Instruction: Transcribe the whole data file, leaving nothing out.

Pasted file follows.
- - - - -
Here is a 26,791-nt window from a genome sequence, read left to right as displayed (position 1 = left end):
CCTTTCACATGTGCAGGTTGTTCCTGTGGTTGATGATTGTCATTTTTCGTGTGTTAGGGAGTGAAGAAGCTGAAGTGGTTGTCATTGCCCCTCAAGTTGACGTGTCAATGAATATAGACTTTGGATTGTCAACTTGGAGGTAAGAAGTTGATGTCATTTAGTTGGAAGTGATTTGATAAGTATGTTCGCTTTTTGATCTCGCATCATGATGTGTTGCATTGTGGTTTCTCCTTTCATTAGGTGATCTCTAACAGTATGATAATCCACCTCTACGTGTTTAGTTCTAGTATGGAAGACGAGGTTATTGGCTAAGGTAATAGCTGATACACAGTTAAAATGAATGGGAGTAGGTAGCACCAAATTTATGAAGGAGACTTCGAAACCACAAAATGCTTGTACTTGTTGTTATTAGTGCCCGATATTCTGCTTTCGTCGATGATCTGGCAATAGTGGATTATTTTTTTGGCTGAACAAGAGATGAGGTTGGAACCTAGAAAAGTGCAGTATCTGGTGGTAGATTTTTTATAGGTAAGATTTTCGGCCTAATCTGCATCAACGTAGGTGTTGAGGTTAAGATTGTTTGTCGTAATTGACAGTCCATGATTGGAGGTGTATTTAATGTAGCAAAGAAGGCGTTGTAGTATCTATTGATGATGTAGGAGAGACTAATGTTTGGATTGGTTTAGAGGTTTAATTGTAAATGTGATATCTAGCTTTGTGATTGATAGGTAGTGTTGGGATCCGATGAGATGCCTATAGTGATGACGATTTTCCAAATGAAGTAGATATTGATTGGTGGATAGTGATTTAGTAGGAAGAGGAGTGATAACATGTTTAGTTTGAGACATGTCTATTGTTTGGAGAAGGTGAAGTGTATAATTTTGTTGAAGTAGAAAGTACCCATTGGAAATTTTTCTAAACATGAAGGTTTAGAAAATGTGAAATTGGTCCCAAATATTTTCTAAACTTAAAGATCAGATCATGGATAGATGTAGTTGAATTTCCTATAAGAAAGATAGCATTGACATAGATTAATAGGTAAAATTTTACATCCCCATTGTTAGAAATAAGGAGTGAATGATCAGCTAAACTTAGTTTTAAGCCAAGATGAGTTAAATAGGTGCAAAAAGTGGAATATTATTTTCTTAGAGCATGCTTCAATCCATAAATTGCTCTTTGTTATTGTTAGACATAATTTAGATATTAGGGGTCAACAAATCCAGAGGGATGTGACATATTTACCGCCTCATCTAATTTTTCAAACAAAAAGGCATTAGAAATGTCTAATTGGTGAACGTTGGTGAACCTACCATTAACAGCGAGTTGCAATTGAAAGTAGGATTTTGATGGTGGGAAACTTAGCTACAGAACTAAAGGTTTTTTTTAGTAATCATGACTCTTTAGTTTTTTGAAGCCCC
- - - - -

Here is a 26,791-nt window from a genome sequence, read left to right as displayed (position 1 = left end):
CCTTTCACATGTGCAGGTTGTTCCTGTGGTTGATGATTGTCATTTTTCGTGTGTTAGGGAGTGAAGAAGCTGAAGTGGTTGTCATTGCCCCTCAAGTTGACGTGTCAATGAATATAGACTTTGGATTGTCAACTTGGAGGTAAGAAGTTGATGTCATTTAGTTGGAAGTGATTTGATAAGTATGTTCGCTTTTTGATCTCGCATCATGATGTGTTGCATTGTGGTTTCTCCTTTCATTAGGTGATCTCTAACAGTATGATAATCCACCTCTACGTGTTTAGTTCTAGTATGGAAGACGAGGTTATTGGCTAAGGTAATAGCTGATACACAGTTAAAATGAATGGGAGTAGGTAGCACCAAATTTATGAAGGAGACTTCGAAACCACAAAATGCTTGTACTTGTTGTTATTAGTGCCCGATATTCTGCTTTCGTCGATGATCTGGCAATAGTGGATTATTTTTTTGGCTGAACAAGAGATGAGGTTGGAACCTAGAAAAGTGCAGTATCTGGTGGTAGATTTTTTATAGGTAAGATTTTCGGCCTAATCTGCATCAACGTAGGTGTTGAGGTTAAGATTGTTTGTCGTAATTGACAGTCCATGATTGGAGGTGTATTTAATGTAGCAAAGAAGGCGTTGTAGTATCTATTGATGATGTAGGAGAGACTAATGTTTGGATTGGTTTAGAGGTTTAATTGTAAATGTGATATCTAGCTTTGTGATTGATAGGTAGTGTTGGGATCCGATGAGATGCCTATAGTGATGACGATTTTCCAAATGAAGTAGATATTGATTGGTGGATAGTGATTTAGTAGGAAGAGGAGTGATAACATGTTTAGTTTGAGACATGTCTATTGTTTGGAGAAGGTGAAGTGTATAATTTTGTTGAAGTAGAAAGTACCCATTGGAAATTTTTCTAAACATGAAGGTTTAGAAAATGTGAAATTGGTCCCAAATATTTTCTAAACTTAAAGATCAGATCATGGATAGATGTAGTTGAATTTCCTATAAGAAAGATAGCATTGACATAGATTAATAGGTAAAATTTTACATCCCCATTGTTAGAAATAAGGAGTGAATGATCAGCTAAACTTAGTTTTAAGCCAAGATGAGTTAAATAGGTGCAAAAAGTGGAATATTATTTTCTTAGAGCATGCTTCAATCCATAAATTGCTCTTTGTTATTGTTAGACATAATTTAGATATTAGGGGTCAACAAATCCAGAGGGATGTGACATATTTACCGCCTCATCTAATTTTTCAAACAAAAAGGCATTAGAAATGTCTAATTGGTGAACGTTGGTGAACCTACCATTAACAGCGAGTTGCAATTGAAAGTAGGATTTTGATGGTGGGAAACTTAGCTACAGAACTAAAGGTTTTTTTTAGTAATCATGACTCTTTAGTTTTTTGAAGCCCC